Aborigines back welfare overhaul

By Michael Gordon

July 25, 2005

Communities on Cape York are ready for radical changes, says indigenous leader Noel Pearson.

Indigenous communities cannot wait until the rest of Australia is ready to embrace profound welfare reform, according to influential Aboriginal leader Noel Pearson.

Yesterday he dismissed concerns that punitive measures such as diverting family payments from irresponsible parents to other family members could be tested in remote communities.

Elders in Cape York communities have backed Mr Pearson's appeal to Treasurer Peter Costello to introduce a more radical assault on passive welfare.

Mr Costello is sympathetic to the call after spending three days examining indigenous issues at the communities of Coen, Aurukun and Napranum in far north Queensland.

Mr Pearson, director of the Cape York Institute for Policy and Leadership, was with Mr Costello. He said the Treasurer had seen the scale of the problems but also the reasons for optimism.

The most radical idea canvassed is to divert welfare from parents who spend payments intended to support their children on alcohol and gambling. The money would go to responsible family members, particularly grandmothers.

The idea faces serious logistical and even moral hurdles, but Mr Costello believes it may be part of the solution to dysfunction in remote communities, with elders or justice groups deciding if a payment should be diverted. A precondition would be strong community support.

One option would be to restrict the move to payments intended to support children.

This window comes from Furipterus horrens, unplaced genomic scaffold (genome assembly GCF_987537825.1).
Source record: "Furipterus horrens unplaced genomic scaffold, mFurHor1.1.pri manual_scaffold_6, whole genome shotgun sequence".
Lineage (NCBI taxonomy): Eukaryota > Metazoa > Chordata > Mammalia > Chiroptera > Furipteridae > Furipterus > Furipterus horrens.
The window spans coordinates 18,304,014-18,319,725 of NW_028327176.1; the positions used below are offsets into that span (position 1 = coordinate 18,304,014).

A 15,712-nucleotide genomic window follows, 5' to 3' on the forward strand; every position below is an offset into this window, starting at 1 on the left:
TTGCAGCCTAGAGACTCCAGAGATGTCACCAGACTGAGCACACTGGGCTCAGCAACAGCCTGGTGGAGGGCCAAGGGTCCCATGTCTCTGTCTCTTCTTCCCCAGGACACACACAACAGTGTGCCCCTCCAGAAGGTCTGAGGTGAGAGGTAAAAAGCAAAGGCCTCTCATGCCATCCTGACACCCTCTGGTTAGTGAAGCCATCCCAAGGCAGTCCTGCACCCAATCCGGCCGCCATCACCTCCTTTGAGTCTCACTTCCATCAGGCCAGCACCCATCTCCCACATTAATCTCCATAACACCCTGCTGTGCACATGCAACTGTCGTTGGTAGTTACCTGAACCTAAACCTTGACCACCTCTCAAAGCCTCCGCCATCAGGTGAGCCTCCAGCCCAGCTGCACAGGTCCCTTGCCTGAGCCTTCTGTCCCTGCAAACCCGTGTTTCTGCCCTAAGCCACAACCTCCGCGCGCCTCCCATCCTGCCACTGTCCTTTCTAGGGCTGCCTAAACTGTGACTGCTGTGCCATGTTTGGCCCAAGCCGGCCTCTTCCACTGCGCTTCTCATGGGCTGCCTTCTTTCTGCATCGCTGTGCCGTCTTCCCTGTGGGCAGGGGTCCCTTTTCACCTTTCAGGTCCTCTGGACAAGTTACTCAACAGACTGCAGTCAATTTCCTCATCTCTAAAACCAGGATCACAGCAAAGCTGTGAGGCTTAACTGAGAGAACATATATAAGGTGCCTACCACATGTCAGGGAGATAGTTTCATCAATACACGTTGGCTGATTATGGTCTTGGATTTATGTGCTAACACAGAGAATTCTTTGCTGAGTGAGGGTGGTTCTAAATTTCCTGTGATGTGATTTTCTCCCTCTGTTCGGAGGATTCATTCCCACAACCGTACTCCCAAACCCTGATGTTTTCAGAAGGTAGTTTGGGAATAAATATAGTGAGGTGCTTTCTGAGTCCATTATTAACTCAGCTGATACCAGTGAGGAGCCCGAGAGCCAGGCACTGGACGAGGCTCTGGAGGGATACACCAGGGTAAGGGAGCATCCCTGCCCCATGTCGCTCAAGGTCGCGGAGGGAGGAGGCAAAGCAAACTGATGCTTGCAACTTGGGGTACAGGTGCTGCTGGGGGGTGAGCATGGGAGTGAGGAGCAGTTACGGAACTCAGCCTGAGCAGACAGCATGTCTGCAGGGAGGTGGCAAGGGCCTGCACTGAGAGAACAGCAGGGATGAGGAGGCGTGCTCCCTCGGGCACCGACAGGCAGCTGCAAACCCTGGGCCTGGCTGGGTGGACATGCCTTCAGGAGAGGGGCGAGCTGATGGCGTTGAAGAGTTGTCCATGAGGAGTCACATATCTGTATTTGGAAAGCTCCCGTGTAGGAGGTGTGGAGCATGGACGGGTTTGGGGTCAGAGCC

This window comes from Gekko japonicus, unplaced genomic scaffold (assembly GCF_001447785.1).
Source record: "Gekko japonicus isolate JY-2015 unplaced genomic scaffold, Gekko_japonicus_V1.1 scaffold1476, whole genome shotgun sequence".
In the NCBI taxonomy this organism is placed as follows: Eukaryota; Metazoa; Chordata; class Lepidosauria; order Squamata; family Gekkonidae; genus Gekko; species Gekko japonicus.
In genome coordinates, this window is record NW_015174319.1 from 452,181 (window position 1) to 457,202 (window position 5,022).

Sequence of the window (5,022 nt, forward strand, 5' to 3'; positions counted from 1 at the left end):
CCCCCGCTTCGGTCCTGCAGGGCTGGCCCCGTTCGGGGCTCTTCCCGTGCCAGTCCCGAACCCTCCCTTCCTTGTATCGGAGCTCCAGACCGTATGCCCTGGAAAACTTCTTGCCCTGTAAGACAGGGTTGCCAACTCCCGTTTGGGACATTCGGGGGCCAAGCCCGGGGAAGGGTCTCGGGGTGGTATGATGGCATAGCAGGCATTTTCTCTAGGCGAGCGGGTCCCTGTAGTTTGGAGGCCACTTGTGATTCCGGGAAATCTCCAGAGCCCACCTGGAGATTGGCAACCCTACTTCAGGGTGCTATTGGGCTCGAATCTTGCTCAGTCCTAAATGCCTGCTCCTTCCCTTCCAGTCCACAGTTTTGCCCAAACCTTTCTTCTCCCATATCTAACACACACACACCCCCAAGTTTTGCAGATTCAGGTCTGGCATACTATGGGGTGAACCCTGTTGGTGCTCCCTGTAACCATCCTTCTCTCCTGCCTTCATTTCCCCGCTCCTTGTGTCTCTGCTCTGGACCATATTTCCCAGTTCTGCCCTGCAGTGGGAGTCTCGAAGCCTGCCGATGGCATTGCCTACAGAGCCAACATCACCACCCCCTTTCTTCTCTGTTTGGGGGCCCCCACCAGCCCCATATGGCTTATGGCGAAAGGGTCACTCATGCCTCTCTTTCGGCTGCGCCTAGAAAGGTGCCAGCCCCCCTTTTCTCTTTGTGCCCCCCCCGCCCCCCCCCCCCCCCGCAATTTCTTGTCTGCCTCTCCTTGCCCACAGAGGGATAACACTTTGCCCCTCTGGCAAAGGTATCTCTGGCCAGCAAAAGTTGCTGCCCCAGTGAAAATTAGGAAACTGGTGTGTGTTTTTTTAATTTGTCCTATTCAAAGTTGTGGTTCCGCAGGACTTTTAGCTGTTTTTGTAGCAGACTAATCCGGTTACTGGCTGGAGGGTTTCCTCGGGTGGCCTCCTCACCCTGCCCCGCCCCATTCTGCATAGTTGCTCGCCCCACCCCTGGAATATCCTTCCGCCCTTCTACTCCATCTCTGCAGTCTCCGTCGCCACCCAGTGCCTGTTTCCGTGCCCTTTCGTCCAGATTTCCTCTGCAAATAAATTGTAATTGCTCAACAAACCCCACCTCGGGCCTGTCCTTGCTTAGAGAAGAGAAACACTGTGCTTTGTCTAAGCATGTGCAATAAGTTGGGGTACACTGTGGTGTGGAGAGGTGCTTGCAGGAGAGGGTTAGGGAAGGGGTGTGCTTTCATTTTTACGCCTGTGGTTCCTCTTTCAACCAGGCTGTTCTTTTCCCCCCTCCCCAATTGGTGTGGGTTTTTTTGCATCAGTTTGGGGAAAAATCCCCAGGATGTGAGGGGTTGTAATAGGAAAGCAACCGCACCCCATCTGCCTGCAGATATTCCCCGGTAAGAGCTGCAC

Critics argue it would be a form of racism if applied only to indigenous communities, but Mr Pearson told The Age: "I don't want to wait for reform in my communities until the rest of the country is ready to move on welfare reform."

Although a concerted effort by teachers had boosted school attendance at Aurukun by 10 per cent, it still needed to be increased by a further 30 to 40 per cent. "You won't move the really hard cases until some real consequences (of bad behaviour) kick in," Mr Pearson said.

He was encouraged by Mr Costello's response and buoyed by communities' determination to tackle passive welfare and embrace projects to build economic capacity, including eco-tourism ventures.

Among the ventures Mr Costello examined near Weipa was Lynette Adidi's bus service for Aborigines from nearby Napranum community. A hostile attitude by some taxi drivers and exorbitant charges of $33 for the short trip between the town and the community were the catalyst for the business. She charges $6.

Mr Costello, who returned to Melbourne on Saturday, was told that the number of alcohol-related deaths on the cape was 21 times the Queensland average. He said the trip had demonstrated that some long-standing programs had not worked, while some new approaches were achieving results.

"It would be smarter if we took programs that are working and put our resources into them," Mr Costello said.